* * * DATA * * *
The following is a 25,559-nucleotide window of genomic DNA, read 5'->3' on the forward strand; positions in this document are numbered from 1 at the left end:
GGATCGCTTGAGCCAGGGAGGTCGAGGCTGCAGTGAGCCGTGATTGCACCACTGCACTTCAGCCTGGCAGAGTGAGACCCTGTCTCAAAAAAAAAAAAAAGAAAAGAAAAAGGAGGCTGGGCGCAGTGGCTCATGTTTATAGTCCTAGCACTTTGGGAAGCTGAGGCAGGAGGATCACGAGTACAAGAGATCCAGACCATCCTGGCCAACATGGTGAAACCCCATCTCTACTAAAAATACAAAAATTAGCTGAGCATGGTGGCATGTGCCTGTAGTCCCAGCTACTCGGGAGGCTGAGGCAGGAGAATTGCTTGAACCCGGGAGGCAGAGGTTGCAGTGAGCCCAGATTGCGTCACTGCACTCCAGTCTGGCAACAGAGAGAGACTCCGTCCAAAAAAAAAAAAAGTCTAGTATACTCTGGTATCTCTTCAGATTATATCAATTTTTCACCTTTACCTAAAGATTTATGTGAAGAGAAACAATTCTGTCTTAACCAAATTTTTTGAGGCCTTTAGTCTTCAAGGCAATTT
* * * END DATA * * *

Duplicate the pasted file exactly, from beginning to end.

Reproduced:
The following is a 25,559-nucleotide window of genomic DNA, read 5'->3' on the forward strand; positions in this document are numbered from 1 at the left end:
GGATCGCTTGAGCCAGGGAGGTCGAGGCTGCAGTGAGCCGTGATTGCACCACTGCACTTCAGCCTGGCAGAGTGAGACCCTGTCTCAAAAAAAAAAAAAAGAAAAGAAAAAGGAGGCTGGGCGCAGTGGCTCATGTTTATAGTCCTAGCACTTTGGGAAGCTGAGGCAGGAGGATCACGAGTACAAGAGATCCAGACCATCCTGGCCAACATGGTGAAACCCCATCTCTACTAAAAATACAAAAATTAGCTGAGCATGGTGGCATGTGCCTGTAGTCCCAGCTACTCGGGAGGCTGAGGCAGGAGAATTGCTTGAACCCGGGAGGCAGAGGTTGCAGTGAGCCCAGATTGCGTCACTGCACTCCAGTCTGGCAACAGAGAGAGACTCCGTCCAAAAAAAAAAAAAGTCTAGTATACTCTGGTATCTCTTCAGATTATATCAATTTTTCACCTTTACCTAAAGATTTATGTGAAGAGAAACAATTCTGTCTTAACCAAATTTTTTGAGGCCTTTAGTCTTCAAGGCAATTT